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'Woman, Thou Art Loosed' makes the case for spiritual healing

By Richard von Busack

AN EARLY SCENE in Woman, Thou Art Loosed seems to lay it on thick. A bishop is visiting death-row prisoner Michelle (Kimberly Elise), who says she recognizes the pastor from the cover of Time: "They said you'd be the next Billy Graham." The line bugged me. Screenwriters always inflate their characters' résumés. And Michelle had been a crack addict; why would she bother with Time? Moreover, the idea of a new Billy Graham is in itself dismaying. Does the world need a new Graham: a minister for the seemingly difficult but apparently all-too-easy job of soothing the conscience of George W. Bush and his kind?

But the impious don't know everything. Bishop T. D. Jakes, who plays himself, was indeed on the cover of Time in September 2001. The news magazine called him "America's Best Preacher" and claimed that he was one of the five possible successors to Graham. The source for Stan Foster's script was Bishop Jakes' screen story, based upon a popular sermon that he adapted into a bestselling book and a hit sacred recording. Jakes' preaching is nothing but impressive; he's a portly, powerful-looking figure in a gold suit, with a warbling, organlike voice that draws the worshipers to the altar. Watching him, I experienced a sensation of what a spiritual urge would feel like—if I could feel it. Sort of like the buzzing in a phantom limb, really. No minister who got as far as Jakes has could fail to make a good show onscreen.

Michelle tells the story of her life in flashback. It begins with her last release from prison. She tries to mend fences with her mother, Cassie (Loretta Devine), who's become sanctified since Michelle went into jail. Though Cassie is at peace with her God, she has never dared to admit that she knows that her husband (a very snaky Clifton Powell) raped Michelle when she was 12. This rift between mother and daughter sent Michelle on a downward spiral that ended with her waiting for execution.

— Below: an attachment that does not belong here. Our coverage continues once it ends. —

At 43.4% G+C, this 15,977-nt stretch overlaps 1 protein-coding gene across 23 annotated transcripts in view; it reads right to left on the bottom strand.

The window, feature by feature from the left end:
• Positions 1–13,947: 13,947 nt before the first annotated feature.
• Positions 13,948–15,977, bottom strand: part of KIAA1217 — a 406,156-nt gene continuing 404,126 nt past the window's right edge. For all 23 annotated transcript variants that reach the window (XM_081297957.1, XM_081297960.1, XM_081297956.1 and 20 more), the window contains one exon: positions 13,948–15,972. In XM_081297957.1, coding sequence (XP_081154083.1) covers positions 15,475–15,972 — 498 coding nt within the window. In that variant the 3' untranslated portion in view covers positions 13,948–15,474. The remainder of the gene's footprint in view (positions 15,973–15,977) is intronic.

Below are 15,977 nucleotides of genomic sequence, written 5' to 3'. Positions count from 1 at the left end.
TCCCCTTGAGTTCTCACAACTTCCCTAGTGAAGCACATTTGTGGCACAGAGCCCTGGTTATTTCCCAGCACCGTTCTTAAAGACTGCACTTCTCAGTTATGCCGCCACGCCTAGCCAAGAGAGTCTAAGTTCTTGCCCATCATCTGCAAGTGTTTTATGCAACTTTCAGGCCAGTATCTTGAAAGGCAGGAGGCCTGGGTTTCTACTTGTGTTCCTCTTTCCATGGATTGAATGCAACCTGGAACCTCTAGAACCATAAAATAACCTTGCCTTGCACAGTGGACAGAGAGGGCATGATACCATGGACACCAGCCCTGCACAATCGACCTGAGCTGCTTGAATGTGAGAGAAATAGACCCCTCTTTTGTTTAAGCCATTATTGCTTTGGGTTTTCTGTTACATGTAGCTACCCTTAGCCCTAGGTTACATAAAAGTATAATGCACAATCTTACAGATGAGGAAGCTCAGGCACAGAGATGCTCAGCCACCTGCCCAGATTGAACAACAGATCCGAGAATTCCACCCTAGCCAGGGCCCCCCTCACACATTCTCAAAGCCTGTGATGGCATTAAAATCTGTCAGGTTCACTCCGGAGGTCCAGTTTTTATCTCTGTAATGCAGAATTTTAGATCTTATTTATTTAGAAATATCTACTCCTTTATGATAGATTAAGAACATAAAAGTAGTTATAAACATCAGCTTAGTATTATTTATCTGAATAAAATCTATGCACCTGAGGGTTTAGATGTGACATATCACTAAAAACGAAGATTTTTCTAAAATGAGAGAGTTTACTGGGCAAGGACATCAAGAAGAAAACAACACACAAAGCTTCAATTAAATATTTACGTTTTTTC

Director Michael Schultz—whose long-ago hit Car Wash inspired Shark Tale—uses confessional interviews with the characters in which they explain their motivation. As always, this is a tacit admission that something is missing from the screenplay or the acting. Yet Elise's rage and despair are convincing and moving. Her moods turn on a dime. Note how she teases a too-gullible man with a fake prison horror story, and then suddenly gets furious when he thinks she's patronizing him. Debbi Morgan, as a comedy hairdresser, provides witty relief from the tragedy. Michelle says, "I called my grandmother mother, my mother by her first name, and her boyfriends 'uncle.'" Hearing a line like that, you don't need the end title that assures us that this film was based on the case histories of real-life women.

The problem of making Christian movies is always fretted over. When they're done, they should be done as Jakes and Schultz have done here: making sure the difference between a religious tract and a drama is observed. All it takes is one simple step—don't claim to have all the answers.

Woman, Thou Art Loosed (R; 99 min.), directed by Michael Schultz, written by Stan Foster, based on the novel by T.D. Jakes, photographed by Reinhart Peschke and starring Kimberly Elise, opens Friday at selected theaters.

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From the October 20-26, 2004 issue of Metro, Silicon Valley's Weekly Newspaper.

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